Global solutions needed for global risks
The increasing globalisation of markets presents tremendous opportunities for product manufacturers and sellers. The development of a more accessible global market has also meant that there are greater opportunities for communication between stakeholders.
Consumers and other stakeholders around the world are now in constant contact with each other, sharing information and opinions about their product experiences. Through social media, online reviews and general access to news media internationally, information about product risks travels very quickly around the world, especially when major brand names are involved.
Moreover, regulators around the world are more connected than ever to these information sources, as well as benefiting from the development of systems that facilitate the sharing of information between authorities, such as those that exist within the European space, within the Organization of American States, and within the OECD.
All of this means that companies need to take a new approach to managing their product risks. It is no longer acceptable to try to manage risks on a local, national or regional basis. Product risks that may affect the reputation of a company and its products need to be managed at a global level.
Companies are increasingly aware of this. As a result, to the same extent that they have traditionally managed product compliance and product liability at a regional level, they are now tending to bring responsibility more and more back to HQ level. This trend is expected to continue as the challenges and the risks involved continue to increase.
Online sales and e-commerce
New marketing techniques and distribution models are, themselves, giving rise to issues of product liability and product compliance.
The rapid emergence of e-commerce across almost all product sectors has also caught the attention of policymakers and regulators.
Again, there is much discussion internationally about whether these new marketing models are appropriately dealt with under existing regimes, and many jurisdictions have seen legal reforms implemented or proposed specifically addressing the perceived risks here. Certainly, in most major markets around the world, we have seen the development of consumer protection laws that specifically relate to e-commerce. This will continue as markets and marketing models continue to evolve.
We are also seeing the emergence of voluntary initiatives to help address the specific issues presented by online sales; for example, through the “Product Safety Pledge” initiated by the European Commission, subsequently replicated in some other countries, and now promoted by the OECD.
New marketing models also give rise to new opportunities for companies to connect with their consumers. This means that there are new opportunities to manage risks, but also new risks of liability if those opportunities are not used.
The expanding concept of safety
Basic concepts of "safety" are changing around the world. Product liability regimes and especially product safety regimes have traditionally focused on risk of physical injury and, to a lesser extent, risks of property damage. However, the concept of safety is growing and companies are having to adapt their own compliance and risk management systems accordingly.
Increasingly, the concept of a safe product in various contexts takes into account concepts of environmental protection, data privacy and even (albeit tangentially) energy efficiency. It also, more and more, needs to account for both "end-of-life" safety and concepts of "foreseeable misuse" as well as intended use. These are all challenging issues for product manufacturers.
A new focus on enforcement
Whilst many countries around the world have had robust laws and regulations in place to help ensure product safety for some time, it has been a common feature in most parts of the world that enforcement has been sporadic or ineffective. This has been well recognised in many countries, where concerns are raised about the lack of funding allocated by governments to product safety enforcement.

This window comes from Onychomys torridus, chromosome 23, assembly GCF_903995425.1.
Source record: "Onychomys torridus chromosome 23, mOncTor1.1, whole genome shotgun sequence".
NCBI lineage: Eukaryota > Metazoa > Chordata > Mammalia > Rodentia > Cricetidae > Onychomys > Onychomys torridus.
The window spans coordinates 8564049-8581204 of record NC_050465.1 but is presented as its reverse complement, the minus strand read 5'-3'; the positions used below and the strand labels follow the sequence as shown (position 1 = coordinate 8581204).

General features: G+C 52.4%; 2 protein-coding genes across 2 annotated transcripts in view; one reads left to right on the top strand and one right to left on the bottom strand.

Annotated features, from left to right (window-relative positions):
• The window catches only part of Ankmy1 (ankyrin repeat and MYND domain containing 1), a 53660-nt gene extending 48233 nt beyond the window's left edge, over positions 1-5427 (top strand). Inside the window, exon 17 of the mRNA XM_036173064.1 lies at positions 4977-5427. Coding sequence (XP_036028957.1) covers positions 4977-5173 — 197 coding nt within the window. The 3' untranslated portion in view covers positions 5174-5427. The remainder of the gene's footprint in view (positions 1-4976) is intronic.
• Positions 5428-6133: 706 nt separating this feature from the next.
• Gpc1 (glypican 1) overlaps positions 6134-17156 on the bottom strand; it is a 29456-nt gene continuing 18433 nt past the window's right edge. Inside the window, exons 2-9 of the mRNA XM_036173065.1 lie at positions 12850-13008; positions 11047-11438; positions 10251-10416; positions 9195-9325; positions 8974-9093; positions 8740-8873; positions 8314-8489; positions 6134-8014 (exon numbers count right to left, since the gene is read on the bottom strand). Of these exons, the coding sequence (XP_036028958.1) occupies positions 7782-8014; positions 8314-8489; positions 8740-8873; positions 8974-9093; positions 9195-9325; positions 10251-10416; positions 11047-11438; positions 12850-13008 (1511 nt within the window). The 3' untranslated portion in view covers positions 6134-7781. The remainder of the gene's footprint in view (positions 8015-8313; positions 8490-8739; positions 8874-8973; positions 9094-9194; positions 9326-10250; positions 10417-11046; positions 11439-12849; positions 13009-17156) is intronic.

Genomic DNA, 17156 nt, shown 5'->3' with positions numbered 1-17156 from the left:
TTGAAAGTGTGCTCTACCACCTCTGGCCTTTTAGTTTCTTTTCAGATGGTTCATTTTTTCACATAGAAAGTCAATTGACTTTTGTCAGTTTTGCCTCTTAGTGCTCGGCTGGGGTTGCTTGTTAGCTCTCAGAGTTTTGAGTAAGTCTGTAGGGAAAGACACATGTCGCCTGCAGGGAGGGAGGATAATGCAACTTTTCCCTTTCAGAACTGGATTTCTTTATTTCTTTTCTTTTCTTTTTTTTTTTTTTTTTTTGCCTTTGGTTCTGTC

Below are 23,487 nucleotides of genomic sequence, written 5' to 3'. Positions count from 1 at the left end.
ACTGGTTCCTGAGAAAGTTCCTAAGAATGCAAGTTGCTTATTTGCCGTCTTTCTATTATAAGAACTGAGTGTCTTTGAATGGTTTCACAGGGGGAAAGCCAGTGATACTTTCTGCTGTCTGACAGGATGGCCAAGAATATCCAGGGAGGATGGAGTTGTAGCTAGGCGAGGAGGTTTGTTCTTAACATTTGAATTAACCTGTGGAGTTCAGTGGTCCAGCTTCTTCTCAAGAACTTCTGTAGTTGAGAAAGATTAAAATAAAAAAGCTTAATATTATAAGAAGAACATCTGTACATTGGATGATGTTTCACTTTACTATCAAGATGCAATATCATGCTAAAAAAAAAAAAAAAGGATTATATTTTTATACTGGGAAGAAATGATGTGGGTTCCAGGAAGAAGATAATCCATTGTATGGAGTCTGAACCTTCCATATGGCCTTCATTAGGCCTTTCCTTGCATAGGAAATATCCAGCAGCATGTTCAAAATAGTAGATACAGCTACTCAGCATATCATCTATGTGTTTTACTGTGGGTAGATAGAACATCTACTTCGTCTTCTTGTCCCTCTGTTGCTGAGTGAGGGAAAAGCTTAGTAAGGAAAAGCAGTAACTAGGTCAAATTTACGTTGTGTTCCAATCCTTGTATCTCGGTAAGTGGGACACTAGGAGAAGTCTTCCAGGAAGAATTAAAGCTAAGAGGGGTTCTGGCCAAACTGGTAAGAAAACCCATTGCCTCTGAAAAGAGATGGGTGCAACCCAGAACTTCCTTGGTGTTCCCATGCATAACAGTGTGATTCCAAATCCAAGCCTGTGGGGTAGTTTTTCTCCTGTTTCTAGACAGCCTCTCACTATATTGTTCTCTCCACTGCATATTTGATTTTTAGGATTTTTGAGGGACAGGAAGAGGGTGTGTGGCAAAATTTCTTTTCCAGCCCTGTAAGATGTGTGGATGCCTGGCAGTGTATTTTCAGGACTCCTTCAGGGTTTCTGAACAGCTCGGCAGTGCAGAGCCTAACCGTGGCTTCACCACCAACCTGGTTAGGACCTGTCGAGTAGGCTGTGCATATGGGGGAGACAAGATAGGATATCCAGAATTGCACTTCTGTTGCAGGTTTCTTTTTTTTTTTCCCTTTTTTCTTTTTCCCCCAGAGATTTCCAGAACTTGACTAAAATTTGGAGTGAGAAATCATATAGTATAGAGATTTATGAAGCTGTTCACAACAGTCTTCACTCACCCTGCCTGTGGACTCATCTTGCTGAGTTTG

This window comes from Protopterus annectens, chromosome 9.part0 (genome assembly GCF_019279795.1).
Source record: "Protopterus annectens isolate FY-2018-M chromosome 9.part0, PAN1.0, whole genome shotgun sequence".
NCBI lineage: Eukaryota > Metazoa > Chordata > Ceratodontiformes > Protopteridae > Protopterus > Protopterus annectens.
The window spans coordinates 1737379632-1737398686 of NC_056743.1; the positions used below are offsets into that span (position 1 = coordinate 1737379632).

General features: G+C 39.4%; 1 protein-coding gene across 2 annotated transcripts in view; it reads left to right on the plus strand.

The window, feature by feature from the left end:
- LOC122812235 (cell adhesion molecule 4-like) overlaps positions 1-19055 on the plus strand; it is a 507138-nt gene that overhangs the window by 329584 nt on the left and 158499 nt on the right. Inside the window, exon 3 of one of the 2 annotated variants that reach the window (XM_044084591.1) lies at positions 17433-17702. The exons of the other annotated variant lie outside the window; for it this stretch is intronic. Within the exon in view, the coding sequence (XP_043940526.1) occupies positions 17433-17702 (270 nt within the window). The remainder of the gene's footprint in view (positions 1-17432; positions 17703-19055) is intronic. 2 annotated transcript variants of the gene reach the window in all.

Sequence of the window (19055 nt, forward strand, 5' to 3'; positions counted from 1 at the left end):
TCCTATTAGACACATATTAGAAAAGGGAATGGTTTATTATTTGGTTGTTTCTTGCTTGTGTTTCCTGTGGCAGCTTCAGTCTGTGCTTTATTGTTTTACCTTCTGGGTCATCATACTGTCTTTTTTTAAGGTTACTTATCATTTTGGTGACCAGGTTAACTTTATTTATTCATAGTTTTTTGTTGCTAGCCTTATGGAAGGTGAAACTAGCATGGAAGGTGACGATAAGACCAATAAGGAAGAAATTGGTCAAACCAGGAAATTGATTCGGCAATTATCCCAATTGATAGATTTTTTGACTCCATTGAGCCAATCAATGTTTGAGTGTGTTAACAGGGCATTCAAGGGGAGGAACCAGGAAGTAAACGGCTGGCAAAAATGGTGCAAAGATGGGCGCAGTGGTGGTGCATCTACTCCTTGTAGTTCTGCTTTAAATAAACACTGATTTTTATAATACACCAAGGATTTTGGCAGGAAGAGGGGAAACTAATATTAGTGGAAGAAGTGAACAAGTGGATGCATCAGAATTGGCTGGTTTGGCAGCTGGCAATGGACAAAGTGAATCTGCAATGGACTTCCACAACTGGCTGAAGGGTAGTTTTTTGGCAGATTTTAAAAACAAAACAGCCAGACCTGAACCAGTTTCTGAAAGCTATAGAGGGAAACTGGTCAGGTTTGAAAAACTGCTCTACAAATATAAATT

This issue has been raised more prominently in the eyes of the public in recent years through some high-profile international regulatory scandals that have caused some to lose faith not just in companies, but in regulators too.
We are now in a world where we are seeing greater emphasis amongst policymakers and regulators on finding more effective ways to enforce laws and regulations. In some cases, this involves empowering consumers and other claimants to bring claims more effectively against companies; in others, ensuring enforcement agencies have better resources, not only in terms of funding but also in terms of powers and information.
This is an important factor that is set to significantly alter the risks being managed by international product manufacturers and suppliers moving forward.
Resources for managing changing risks
The increasing complexity and risks of the product law world are a significant source of new challenges for product manufacturers and suppliers that seek to take advantage of global markets. The costs of failing to understand, anticipate and manage the risks can be high, as many high-profile brands have discovered in recent years.
On the other hand, these developments also create opportunities.
The development of rules and regulations, together with the emergence of more active enforcement agencies, can help to ensure a level playing field and stable markets for companies that have an interest in ensuring they comply with the rules. Companies with valuable brand names and reputations to protect, and that pride themselves on delivering good customer experience, can be especially exposed when marketing their products in markets that have few controls where players take advantage of lack of regulation. Proportionate laws, fairly and effectively enforced, can help companies to fully realise the benefits of their investments and manage their risks.
The key is for companies to find those practical ways to keep abreast of the changes, understand their implications and develop systems that are fit for the future.
This guide, authored by experts in their field around the world, is part of the toolkit that companies can use to help them on that path.